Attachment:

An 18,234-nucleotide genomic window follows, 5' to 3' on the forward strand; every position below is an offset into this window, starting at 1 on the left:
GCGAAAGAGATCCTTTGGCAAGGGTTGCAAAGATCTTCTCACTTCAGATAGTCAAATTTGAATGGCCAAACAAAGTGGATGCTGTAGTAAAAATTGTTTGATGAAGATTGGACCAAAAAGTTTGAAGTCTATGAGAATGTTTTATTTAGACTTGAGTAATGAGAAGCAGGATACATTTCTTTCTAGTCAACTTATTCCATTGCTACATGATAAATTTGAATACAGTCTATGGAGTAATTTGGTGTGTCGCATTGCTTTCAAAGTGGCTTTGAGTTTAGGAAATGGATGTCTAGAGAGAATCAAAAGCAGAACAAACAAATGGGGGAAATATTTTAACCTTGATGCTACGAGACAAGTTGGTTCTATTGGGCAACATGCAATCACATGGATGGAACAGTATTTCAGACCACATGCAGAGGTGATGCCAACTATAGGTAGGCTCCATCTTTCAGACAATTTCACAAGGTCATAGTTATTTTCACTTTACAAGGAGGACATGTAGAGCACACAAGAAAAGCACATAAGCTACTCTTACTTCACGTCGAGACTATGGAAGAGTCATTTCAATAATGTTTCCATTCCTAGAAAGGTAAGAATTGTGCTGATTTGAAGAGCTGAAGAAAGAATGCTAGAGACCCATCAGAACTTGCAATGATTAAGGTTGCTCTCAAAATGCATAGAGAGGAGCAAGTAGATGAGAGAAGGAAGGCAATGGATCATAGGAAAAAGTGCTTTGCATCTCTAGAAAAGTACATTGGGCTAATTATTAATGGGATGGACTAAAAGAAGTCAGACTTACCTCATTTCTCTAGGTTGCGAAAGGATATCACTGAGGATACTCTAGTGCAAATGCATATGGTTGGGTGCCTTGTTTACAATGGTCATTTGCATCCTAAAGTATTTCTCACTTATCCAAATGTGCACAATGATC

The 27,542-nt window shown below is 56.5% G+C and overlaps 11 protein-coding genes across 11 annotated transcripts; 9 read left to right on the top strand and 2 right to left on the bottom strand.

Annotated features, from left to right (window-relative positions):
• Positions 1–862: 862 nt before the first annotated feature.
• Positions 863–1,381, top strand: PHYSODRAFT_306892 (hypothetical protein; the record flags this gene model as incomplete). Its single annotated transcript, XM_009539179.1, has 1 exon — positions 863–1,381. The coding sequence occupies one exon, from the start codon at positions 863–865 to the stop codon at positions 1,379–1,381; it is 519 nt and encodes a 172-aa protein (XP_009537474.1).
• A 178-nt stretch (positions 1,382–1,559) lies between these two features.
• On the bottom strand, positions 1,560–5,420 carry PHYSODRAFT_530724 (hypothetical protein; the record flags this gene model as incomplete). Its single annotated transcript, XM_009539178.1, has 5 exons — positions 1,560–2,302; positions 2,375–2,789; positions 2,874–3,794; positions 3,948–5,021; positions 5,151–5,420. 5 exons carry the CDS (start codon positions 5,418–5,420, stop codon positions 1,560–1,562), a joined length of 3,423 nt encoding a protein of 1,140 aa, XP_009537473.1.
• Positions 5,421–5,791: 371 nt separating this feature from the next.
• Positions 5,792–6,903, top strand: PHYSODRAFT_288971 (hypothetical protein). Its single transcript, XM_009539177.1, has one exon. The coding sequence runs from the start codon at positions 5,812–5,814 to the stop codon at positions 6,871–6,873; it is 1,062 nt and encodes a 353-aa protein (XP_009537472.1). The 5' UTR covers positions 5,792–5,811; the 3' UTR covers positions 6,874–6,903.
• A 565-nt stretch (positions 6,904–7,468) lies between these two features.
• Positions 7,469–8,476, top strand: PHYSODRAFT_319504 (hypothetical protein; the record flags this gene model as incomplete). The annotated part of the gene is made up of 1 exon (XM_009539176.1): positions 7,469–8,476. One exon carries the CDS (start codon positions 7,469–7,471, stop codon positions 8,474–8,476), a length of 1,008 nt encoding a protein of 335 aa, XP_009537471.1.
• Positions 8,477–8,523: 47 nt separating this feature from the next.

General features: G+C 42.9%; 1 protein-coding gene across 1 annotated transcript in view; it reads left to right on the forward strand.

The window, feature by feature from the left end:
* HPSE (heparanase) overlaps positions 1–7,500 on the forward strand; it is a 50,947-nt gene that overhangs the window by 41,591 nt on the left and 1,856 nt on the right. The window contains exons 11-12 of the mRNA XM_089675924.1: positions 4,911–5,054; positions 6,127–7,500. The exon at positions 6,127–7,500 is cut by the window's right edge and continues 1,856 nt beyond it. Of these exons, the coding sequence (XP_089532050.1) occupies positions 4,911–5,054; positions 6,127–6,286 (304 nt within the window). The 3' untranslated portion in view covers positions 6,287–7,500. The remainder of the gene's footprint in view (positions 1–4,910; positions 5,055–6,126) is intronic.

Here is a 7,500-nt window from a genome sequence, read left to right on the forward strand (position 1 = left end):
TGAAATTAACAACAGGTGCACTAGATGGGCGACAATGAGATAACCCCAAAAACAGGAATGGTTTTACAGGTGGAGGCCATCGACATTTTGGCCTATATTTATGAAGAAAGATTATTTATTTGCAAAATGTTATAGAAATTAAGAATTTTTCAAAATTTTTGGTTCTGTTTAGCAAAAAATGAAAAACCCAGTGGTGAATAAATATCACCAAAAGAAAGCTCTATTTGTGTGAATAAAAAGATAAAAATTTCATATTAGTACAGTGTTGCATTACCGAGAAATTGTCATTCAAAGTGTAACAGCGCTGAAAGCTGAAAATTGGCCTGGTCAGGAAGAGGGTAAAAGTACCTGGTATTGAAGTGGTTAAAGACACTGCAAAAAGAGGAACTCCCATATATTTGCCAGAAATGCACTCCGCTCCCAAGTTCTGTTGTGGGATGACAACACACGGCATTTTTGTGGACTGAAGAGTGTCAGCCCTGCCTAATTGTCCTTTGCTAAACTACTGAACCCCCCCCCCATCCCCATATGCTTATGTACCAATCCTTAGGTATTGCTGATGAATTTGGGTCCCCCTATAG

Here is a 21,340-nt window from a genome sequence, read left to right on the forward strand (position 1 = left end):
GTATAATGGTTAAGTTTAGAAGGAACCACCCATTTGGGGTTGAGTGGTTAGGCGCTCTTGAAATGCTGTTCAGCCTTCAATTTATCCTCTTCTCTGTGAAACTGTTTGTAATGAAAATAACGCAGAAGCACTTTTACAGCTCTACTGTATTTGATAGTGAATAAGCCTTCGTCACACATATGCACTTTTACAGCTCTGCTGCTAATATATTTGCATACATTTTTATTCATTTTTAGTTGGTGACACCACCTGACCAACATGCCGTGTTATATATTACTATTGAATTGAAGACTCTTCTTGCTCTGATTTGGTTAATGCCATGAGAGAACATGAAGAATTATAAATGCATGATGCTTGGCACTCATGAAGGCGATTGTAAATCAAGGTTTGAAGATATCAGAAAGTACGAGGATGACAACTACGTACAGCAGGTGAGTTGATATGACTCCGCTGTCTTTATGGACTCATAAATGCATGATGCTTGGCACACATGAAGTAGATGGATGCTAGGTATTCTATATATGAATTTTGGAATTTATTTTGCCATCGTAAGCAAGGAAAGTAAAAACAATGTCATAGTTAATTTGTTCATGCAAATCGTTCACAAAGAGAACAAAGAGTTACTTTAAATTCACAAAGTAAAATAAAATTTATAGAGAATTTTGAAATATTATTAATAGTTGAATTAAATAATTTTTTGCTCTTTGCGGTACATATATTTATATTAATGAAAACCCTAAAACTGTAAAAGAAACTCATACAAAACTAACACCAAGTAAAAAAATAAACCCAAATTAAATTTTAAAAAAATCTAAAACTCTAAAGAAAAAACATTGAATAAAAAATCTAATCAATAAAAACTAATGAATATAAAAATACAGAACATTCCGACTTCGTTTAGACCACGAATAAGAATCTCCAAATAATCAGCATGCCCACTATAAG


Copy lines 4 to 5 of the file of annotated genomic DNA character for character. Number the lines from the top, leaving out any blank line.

Annotated features, from left to right (window-relative positions):
• Positions 1–862: 862 nt before the first annotated feature.